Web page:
Japan marked the 75th anniversary of the world’s first catastrophic nuclear bombing in the cities of Hiroshima and Nagasaki by the United States of America, which had claimed the lives of more than a million people due to the attack, and affected livelihoods of many more following the aftermath.
Bomb survivors, their descendants and a few dignitaries attended the annual meet in bleak numbers this year due to the COVID-19 pandemic. The scaled-down gathering of people offered silent prayers for the ones who were killed and wounded in the attack and called out for world peace at the Peace Park in Central Hiroshima. Those not in attendance viewed the ceremony through an online broadcast.
Hiroshima Mayor Kazumi Matsui addressed the commemoration by saying, “We must never allow this painful past to repeat itself. Civil society must reject self-centered nationalism and unite against all threats”, stating that nationalism elicited World War II and urged solidarity among all the countries to face global threats.
On August 6, 1945, the United States launched a 9,000-pound uranium-235 bomb code-named “Little Boy”, which was detonated in the city of Hiroshima by an American B-29 bomber – “Enola Gay”. The bombing obliterated the city within the radius of 2.5 km (1.5 miles), killing over 140,000 people immediately – an estimated 30% of the population back then. In the days and weeks that followed, tens of thousands died due to exposure to radiation and injury.
Three days later, on August 9th, a second plutonium bomb named “Fat Man” was dropped on Nagasaki by a B-29, now killing another 74,000 people in the blast, leaving an exponential number of people injured, and destroying an estimated 70% of the city.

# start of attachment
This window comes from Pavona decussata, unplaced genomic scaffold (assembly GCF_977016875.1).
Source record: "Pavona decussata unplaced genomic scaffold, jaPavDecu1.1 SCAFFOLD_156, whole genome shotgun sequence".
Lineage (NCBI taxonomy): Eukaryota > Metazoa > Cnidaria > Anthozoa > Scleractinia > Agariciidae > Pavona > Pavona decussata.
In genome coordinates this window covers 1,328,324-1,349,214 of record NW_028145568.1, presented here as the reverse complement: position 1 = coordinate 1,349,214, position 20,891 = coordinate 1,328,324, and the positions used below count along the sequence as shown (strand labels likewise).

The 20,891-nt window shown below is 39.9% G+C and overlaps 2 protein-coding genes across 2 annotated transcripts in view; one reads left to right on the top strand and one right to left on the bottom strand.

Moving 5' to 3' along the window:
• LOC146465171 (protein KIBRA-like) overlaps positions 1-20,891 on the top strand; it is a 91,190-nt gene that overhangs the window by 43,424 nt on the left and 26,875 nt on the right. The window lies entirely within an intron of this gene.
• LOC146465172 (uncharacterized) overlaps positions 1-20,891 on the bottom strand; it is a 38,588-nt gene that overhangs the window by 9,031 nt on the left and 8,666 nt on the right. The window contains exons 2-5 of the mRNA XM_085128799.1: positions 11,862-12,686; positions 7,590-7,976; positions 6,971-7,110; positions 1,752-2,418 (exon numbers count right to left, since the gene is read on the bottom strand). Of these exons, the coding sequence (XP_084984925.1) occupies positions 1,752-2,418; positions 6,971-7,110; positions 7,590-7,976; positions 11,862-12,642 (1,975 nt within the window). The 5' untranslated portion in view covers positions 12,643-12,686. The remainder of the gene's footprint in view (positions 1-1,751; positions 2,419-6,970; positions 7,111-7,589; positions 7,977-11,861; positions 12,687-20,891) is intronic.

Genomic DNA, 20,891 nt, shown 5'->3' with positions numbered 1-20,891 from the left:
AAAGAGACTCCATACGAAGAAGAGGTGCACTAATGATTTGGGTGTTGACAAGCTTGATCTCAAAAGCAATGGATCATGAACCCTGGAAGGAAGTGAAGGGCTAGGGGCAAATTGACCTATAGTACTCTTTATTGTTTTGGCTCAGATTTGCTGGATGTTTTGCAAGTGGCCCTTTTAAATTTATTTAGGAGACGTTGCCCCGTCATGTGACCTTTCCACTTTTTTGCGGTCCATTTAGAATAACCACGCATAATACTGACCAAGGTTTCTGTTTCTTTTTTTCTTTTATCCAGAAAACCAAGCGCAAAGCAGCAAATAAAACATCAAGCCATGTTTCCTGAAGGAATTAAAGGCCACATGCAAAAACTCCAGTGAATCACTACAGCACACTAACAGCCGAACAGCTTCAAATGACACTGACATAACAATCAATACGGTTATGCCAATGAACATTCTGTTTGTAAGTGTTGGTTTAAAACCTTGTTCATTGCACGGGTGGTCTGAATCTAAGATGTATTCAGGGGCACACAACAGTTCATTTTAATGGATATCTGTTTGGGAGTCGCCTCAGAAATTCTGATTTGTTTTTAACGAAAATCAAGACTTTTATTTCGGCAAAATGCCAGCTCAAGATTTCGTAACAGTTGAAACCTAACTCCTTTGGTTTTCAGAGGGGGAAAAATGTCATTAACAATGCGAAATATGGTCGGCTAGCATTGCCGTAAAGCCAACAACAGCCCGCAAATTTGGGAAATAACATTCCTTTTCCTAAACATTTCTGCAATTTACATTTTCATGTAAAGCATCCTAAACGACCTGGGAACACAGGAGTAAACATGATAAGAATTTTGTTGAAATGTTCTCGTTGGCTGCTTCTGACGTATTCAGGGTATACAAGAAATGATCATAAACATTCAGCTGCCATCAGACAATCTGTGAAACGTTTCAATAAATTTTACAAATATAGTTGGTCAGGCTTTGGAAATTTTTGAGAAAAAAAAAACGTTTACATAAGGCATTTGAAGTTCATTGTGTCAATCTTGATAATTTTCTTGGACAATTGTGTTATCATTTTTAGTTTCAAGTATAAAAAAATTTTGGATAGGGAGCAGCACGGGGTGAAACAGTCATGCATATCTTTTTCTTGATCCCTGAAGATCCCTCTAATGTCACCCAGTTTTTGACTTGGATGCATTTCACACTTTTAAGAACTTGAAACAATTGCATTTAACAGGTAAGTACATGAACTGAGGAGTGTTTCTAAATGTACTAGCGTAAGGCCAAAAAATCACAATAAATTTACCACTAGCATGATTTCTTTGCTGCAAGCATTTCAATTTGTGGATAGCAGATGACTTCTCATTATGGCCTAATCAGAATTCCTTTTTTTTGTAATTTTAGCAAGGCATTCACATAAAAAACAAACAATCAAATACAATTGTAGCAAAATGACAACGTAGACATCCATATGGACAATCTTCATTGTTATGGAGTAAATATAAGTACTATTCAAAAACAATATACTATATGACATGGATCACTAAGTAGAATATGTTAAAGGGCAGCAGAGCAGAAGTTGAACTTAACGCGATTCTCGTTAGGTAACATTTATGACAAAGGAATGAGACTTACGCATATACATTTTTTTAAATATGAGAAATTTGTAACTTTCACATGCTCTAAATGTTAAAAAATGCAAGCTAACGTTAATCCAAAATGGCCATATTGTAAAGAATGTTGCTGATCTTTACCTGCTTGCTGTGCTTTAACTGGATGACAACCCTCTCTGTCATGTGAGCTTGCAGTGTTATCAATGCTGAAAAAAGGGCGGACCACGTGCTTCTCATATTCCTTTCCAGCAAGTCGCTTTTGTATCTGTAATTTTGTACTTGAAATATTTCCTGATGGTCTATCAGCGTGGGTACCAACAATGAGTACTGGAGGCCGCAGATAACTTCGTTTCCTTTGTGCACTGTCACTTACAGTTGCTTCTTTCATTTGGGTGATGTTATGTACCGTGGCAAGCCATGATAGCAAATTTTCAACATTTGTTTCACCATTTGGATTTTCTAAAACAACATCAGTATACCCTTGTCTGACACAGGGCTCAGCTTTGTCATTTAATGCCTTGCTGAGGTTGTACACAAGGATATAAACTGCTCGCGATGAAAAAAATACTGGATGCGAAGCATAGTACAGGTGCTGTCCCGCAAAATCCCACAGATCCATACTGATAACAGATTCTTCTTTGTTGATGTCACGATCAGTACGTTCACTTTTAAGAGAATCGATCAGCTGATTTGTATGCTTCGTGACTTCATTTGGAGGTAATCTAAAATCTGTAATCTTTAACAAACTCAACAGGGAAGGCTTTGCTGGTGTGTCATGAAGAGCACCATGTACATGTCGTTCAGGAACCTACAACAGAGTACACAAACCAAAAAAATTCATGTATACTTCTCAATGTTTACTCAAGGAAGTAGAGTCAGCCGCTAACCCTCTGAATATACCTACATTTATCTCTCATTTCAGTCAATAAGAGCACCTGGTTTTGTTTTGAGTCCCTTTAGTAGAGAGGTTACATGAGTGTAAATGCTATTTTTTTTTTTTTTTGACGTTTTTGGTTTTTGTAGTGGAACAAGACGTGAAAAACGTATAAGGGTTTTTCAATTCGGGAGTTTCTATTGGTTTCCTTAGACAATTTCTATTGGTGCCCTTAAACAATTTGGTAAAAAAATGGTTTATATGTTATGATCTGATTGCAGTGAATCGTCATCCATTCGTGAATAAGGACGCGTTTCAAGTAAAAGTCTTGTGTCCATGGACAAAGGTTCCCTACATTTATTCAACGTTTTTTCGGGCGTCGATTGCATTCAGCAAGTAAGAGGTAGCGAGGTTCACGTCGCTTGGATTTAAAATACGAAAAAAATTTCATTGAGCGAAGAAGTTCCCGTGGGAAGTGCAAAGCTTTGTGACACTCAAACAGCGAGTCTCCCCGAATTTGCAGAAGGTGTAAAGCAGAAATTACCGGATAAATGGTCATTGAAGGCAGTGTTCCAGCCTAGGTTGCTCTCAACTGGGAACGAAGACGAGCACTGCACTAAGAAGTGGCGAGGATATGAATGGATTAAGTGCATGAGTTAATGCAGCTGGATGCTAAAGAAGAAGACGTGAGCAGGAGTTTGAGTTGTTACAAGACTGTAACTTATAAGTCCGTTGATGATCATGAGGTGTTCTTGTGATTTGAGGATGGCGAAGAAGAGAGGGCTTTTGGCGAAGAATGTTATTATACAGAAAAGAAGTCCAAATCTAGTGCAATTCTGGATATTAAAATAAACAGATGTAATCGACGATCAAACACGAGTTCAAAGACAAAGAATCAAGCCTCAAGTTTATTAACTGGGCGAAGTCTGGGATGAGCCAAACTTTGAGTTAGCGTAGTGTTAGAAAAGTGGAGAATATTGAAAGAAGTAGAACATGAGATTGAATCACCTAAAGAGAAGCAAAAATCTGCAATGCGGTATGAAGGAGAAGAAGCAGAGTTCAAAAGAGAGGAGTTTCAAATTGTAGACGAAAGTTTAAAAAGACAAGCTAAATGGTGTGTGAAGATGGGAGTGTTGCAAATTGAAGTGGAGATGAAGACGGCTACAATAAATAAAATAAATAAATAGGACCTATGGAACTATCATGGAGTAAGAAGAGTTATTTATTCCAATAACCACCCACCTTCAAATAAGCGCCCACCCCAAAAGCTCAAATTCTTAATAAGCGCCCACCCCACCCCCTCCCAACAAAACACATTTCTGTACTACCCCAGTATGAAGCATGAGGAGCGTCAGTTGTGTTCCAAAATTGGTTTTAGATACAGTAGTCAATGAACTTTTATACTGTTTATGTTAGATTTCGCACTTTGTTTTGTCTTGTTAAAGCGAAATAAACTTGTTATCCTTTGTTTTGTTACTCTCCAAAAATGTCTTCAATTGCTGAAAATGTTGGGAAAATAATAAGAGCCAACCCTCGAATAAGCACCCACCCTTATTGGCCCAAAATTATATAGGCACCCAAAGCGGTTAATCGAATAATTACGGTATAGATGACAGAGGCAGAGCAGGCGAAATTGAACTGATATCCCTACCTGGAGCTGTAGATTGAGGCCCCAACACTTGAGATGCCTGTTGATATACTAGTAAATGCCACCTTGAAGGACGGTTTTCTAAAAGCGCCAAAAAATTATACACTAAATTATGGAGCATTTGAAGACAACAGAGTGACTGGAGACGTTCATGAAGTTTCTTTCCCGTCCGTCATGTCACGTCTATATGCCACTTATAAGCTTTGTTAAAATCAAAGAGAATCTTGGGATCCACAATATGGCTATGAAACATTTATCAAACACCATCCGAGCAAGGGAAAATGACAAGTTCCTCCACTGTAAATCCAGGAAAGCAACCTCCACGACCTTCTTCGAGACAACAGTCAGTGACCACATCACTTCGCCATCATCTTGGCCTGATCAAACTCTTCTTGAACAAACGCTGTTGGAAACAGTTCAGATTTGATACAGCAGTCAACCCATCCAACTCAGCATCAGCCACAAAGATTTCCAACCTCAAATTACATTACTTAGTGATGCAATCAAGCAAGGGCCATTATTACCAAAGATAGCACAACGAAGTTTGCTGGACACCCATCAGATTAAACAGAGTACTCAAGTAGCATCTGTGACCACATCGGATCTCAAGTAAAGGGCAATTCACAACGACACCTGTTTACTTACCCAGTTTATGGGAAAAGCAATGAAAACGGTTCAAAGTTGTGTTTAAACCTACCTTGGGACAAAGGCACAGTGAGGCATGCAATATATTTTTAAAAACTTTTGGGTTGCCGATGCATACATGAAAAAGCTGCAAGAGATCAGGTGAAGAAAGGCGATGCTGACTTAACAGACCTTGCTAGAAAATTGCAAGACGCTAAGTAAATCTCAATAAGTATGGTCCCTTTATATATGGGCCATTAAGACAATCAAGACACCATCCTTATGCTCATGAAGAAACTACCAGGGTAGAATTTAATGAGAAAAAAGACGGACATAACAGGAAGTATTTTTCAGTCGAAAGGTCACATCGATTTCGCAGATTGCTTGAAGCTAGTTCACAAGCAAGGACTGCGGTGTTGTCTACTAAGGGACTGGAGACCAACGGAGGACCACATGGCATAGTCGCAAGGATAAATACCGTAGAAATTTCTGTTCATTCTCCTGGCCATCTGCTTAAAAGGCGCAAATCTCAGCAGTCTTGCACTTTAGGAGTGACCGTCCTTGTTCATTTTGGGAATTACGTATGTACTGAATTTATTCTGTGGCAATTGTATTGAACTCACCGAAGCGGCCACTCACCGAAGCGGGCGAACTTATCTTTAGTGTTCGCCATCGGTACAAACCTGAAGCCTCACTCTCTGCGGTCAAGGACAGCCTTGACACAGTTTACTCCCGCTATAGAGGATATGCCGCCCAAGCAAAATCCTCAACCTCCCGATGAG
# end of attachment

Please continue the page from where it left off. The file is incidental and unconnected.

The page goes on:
America’s decision to A-bomb Japan was a consequence of the ongoing world war between both the countries and its allies. Japan refused to yield and retreat the war as demanded by the US, who threatened the Japanese with “prompt and utter destruction”. The bombing was America’s way of terminating the war to save millions of conflicted soldiers and civilians, especially for the US. “Let there be no mistake; we shall completely destroy Japan’s power to make war,” President Harry Truman declared, after Hiroshima was flattened by the blast.
The attack on Nagasaki was a result of Japan’s failure to surrender after the first deployed bomb in Hiroshima. They, however, succumbed to the power of “a new and most cruel bomb” and Emperor Hirohito admitted defeat in a radio broadcast on August 15th, 1945.
The repercussions of the nuclear attack are endured by many to this day. The survivors – known as hibakusha – sustained physical and psychological pain after the attack, or fell victim to cancer. They sought for peace and not vengeance for their misfortune. “Whether it’s the coronavirus or nuclear weapons, the way to overcome it is through solidarity among mankind,” said a survivor.
The UN (United Nations) has defined the survivors as “a rallying voice for the safety and well-being of all humanity”, while recognizing the need to advocate for nuclear disarmament.
“We must recommit to nuclear disarmament for there will never be a justification for the decimation caused by nuclear weapons,” said President of the UN General Assembly.
Feature Image Via Canva